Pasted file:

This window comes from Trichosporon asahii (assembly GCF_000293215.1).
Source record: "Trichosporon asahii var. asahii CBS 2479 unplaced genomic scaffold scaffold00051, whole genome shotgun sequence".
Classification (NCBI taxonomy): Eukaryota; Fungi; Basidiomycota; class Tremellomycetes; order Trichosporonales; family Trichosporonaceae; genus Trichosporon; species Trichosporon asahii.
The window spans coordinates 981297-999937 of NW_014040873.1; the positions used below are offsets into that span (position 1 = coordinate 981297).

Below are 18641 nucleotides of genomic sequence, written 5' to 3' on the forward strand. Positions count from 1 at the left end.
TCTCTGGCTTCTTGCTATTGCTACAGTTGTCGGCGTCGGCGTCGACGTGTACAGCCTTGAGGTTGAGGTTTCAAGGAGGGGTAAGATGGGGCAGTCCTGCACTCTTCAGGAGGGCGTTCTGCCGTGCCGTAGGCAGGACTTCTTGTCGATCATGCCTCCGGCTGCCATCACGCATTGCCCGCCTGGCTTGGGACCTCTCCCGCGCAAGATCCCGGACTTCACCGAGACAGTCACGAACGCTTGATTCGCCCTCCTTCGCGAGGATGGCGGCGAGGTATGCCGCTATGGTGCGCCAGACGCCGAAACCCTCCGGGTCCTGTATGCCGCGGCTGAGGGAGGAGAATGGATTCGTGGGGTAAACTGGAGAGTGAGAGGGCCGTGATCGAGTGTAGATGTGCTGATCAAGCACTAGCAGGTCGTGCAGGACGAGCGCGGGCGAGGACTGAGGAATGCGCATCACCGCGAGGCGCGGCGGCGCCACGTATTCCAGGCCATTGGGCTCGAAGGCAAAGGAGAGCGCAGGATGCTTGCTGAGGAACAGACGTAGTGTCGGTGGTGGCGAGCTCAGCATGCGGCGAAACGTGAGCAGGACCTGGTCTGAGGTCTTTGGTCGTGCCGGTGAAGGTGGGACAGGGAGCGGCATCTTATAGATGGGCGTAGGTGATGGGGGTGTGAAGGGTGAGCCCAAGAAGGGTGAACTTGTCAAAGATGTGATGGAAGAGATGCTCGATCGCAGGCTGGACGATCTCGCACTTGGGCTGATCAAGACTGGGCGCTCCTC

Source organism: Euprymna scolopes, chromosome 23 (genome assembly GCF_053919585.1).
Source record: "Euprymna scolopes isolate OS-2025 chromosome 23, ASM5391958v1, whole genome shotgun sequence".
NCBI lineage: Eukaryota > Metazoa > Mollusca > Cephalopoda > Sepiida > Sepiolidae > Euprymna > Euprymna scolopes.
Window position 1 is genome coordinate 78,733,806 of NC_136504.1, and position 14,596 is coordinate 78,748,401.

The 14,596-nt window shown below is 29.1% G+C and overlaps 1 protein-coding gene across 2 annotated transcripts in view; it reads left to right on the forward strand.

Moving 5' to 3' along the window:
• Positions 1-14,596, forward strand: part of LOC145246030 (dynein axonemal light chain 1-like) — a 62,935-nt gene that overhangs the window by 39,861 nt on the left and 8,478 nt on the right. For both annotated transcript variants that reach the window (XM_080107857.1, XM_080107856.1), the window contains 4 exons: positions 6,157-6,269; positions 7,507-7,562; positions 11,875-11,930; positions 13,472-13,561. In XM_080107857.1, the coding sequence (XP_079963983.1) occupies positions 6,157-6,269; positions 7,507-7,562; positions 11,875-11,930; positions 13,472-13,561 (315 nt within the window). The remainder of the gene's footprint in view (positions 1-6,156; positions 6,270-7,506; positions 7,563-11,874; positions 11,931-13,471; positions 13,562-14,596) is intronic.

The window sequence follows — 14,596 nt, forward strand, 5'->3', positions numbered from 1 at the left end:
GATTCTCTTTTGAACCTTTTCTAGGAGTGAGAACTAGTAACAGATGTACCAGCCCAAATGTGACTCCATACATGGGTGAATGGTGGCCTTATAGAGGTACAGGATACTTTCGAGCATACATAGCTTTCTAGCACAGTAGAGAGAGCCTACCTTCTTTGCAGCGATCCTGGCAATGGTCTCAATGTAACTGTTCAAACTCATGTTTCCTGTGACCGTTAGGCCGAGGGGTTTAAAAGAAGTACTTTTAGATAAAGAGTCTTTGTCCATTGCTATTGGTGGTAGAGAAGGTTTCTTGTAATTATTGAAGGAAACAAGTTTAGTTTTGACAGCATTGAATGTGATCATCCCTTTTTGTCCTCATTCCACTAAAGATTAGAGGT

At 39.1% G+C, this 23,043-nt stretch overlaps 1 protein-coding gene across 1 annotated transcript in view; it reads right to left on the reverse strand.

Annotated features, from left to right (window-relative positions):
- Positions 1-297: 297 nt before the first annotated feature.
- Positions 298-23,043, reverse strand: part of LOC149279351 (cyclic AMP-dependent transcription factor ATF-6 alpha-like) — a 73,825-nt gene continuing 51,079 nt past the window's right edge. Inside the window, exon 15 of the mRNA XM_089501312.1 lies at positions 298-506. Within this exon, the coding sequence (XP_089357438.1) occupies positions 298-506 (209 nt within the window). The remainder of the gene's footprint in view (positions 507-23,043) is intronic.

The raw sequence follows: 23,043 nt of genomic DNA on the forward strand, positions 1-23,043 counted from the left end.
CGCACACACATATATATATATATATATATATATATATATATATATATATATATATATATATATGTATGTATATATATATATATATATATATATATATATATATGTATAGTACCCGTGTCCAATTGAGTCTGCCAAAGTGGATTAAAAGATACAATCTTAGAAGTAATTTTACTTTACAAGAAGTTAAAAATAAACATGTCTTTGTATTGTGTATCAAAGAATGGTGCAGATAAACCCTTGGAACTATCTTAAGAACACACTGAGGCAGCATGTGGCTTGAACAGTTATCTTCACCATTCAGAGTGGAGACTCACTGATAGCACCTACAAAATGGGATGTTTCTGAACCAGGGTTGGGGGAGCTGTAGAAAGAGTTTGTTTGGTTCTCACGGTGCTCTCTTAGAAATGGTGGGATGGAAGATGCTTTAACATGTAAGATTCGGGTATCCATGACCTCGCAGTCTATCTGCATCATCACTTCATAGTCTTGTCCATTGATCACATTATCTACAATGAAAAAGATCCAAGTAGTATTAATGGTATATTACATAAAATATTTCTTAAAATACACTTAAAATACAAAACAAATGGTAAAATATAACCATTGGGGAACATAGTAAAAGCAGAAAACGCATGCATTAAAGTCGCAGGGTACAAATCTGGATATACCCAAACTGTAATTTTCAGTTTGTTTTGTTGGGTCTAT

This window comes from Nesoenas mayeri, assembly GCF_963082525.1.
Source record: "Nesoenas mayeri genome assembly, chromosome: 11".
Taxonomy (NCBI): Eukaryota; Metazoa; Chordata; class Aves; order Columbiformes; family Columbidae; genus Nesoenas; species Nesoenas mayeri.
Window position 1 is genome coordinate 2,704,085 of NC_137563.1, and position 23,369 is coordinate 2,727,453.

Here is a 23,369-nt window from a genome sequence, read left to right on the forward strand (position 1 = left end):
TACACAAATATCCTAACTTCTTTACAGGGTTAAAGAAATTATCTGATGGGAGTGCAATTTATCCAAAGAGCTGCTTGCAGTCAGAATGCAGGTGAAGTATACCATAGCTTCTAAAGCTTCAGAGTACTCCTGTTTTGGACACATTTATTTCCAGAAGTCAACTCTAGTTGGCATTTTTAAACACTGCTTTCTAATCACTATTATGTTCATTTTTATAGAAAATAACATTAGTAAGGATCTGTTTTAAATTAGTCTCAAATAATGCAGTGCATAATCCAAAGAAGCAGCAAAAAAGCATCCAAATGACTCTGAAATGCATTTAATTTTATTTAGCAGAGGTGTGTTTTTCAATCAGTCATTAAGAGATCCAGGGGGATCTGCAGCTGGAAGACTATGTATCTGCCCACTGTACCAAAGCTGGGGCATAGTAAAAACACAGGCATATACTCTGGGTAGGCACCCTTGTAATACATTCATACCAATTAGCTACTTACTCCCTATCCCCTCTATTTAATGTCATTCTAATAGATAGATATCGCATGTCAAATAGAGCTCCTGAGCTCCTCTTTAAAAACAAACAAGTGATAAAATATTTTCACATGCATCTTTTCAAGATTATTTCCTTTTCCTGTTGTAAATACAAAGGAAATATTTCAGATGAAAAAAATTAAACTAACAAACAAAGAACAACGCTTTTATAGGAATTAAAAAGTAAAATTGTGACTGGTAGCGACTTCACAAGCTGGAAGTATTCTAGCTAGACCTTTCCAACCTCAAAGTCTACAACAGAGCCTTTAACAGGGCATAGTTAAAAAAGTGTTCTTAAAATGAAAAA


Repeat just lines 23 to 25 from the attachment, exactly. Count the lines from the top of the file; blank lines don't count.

Source record: "Nesoenas mayeri genome assembly, chromosome: 11".
Taxonomy (NCBI): Eukaryota; Metazoa; Chordata; class Aves; order Columbiformes; family Columbidae; genus Nesoenas; species Nesoenas mayeri.
Window position 1 is genome coordinate 2,704,085 of NC_137563.1, and position 23,369 is coordinate 2,727,453.